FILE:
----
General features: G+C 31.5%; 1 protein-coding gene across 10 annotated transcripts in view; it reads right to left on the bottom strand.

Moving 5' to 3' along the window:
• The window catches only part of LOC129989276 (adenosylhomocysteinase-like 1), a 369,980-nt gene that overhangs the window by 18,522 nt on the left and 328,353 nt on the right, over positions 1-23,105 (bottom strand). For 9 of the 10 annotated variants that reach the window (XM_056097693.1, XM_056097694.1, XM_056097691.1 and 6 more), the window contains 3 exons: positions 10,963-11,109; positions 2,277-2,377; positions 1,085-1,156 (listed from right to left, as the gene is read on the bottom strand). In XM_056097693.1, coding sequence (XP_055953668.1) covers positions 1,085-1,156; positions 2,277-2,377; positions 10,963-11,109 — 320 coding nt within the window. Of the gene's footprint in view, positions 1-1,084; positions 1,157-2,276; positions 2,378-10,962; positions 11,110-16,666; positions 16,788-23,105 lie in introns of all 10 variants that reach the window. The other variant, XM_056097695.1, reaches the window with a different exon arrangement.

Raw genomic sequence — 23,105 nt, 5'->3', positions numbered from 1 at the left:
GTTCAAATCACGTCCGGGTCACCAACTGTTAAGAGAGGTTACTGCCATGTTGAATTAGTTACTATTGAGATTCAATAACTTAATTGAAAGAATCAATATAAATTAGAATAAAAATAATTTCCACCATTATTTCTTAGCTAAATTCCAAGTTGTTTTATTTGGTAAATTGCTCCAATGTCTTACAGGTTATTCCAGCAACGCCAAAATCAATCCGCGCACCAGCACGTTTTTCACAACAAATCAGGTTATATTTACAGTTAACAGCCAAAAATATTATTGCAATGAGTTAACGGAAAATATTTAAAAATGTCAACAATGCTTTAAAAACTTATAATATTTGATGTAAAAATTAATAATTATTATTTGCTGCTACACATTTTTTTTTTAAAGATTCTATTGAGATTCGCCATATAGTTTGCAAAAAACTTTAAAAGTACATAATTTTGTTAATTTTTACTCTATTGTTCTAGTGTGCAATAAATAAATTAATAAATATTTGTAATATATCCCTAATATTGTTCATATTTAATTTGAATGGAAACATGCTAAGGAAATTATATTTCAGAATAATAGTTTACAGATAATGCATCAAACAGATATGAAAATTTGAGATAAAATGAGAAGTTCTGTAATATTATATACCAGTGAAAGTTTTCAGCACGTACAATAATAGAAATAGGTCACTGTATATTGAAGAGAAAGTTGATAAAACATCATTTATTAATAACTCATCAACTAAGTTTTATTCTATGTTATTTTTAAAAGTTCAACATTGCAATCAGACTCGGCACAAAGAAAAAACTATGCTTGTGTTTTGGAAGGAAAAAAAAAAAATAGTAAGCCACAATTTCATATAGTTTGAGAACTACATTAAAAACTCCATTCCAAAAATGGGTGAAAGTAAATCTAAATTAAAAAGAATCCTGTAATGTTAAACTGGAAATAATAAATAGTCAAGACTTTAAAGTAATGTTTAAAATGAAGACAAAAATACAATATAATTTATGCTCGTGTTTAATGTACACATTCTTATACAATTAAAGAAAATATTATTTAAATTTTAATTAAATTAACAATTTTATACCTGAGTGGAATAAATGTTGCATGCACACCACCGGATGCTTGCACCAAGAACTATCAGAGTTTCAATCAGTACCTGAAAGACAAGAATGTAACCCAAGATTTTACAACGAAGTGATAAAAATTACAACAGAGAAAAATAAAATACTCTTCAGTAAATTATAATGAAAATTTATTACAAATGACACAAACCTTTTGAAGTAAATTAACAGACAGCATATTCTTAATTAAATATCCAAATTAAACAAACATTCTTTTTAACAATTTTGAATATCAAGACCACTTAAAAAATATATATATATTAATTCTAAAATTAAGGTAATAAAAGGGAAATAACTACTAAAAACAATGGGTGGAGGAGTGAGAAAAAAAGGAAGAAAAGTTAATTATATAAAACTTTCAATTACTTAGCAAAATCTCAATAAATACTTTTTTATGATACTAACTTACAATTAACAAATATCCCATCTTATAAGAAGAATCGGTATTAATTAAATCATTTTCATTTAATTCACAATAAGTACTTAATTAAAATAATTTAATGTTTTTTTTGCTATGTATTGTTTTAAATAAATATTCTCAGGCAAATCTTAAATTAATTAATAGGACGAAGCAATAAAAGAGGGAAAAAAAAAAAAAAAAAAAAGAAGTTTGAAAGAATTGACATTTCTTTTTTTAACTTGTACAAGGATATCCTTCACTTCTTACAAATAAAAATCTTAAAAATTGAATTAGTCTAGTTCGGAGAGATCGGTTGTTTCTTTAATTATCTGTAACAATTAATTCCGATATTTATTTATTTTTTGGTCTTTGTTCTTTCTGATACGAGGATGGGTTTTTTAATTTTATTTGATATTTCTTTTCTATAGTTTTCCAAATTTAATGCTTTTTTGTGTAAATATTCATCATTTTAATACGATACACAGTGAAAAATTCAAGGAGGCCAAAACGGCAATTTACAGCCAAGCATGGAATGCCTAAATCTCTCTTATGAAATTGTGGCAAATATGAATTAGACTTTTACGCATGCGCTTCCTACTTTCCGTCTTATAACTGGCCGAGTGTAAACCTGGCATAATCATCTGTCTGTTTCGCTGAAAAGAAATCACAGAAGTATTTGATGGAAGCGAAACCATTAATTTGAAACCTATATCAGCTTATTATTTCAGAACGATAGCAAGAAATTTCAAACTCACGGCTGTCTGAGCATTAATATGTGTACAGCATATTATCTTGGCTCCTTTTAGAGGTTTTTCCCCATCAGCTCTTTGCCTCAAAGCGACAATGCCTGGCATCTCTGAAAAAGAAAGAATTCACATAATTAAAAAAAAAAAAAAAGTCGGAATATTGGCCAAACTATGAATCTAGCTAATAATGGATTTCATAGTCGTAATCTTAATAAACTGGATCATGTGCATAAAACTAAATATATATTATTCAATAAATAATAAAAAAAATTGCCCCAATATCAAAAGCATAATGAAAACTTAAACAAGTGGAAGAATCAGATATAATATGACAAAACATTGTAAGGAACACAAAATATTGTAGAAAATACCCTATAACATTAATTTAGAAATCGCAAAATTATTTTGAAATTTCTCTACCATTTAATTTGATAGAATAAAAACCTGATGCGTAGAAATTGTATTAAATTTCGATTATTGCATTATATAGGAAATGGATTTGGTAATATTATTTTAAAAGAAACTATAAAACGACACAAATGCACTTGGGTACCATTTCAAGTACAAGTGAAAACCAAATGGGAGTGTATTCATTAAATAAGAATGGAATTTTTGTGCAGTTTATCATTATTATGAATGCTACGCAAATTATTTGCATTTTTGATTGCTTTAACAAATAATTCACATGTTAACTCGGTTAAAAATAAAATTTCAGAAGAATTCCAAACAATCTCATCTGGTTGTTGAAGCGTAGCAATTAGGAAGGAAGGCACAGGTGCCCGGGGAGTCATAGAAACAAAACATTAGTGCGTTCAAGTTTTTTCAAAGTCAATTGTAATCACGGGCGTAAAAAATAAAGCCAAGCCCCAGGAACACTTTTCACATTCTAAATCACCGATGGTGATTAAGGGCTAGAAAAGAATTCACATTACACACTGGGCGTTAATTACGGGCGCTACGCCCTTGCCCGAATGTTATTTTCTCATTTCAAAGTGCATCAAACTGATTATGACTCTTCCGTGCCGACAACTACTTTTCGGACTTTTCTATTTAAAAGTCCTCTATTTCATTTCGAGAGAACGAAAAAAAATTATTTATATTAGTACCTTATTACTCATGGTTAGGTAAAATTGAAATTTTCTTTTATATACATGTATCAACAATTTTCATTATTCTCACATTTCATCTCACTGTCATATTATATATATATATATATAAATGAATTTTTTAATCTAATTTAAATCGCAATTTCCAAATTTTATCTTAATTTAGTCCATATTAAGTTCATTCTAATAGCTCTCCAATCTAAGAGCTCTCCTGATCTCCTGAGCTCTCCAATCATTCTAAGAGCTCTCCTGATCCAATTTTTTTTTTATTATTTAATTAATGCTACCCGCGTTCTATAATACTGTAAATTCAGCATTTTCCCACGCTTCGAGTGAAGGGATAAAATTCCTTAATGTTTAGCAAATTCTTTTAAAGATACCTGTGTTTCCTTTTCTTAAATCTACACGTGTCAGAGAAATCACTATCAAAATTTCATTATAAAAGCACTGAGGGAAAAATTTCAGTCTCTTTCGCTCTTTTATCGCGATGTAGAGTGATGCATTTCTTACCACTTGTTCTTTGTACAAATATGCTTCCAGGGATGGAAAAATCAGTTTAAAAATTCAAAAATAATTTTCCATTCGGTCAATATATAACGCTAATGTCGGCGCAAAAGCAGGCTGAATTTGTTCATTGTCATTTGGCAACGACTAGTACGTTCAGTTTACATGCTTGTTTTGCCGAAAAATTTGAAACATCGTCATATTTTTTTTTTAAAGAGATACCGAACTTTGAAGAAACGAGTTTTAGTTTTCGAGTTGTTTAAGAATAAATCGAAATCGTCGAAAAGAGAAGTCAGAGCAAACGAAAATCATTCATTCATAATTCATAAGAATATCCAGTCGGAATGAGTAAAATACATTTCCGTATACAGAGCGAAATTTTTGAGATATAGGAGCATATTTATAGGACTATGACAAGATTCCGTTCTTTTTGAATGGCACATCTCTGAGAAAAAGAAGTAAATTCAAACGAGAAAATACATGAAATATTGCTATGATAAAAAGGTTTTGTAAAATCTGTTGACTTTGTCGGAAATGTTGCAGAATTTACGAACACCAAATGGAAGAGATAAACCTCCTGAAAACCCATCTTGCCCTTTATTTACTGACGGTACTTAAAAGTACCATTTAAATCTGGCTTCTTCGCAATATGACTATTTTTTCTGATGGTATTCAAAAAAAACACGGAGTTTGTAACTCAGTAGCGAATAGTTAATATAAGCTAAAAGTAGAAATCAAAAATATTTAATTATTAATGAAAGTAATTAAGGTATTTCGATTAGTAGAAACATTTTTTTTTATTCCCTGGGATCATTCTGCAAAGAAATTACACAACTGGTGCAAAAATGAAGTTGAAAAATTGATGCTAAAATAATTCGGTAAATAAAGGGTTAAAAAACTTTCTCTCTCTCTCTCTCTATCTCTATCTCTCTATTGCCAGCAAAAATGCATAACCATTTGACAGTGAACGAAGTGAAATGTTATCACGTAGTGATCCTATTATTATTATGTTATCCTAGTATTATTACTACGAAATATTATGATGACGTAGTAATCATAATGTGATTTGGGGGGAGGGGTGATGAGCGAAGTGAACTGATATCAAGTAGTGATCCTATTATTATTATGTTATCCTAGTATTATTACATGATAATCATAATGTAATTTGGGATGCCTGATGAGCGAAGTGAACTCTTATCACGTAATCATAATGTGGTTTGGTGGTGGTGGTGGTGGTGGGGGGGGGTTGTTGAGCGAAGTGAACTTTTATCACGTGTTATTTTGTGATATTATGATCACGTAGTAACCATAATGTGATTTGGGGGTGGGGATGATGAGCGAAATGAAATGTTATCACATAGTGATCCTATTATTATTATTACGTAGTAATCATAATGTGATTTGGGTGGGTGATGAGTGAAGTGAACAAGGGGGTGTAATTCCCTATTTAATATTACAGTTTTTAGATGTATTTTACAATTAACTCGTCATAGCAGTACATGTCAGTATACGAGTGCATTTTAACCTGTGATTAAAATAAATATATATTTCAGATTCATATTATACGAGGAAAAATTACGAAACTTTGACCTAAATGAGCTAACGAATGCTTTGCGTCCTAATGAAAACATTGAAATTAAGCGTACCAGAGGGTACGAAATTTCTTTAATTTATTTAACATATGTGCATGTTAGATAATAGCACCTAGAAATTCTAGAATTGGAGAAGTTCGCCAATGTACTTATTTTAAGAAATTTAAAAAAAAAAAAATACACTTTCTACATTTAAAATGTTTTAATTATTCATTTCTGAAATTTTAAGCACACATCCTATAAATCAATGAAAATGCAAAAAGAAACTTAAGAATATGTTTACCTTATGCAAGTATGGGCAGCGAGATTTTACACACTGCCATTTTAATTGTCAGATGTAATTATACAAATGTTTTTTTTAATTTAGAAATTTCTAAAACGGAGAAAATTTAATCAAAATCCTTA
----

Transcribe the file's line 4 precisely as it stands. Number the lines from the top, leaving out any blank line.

Raw genomic sequence — 23,105 nt, 5'->3', positions numbered from 1 at the left: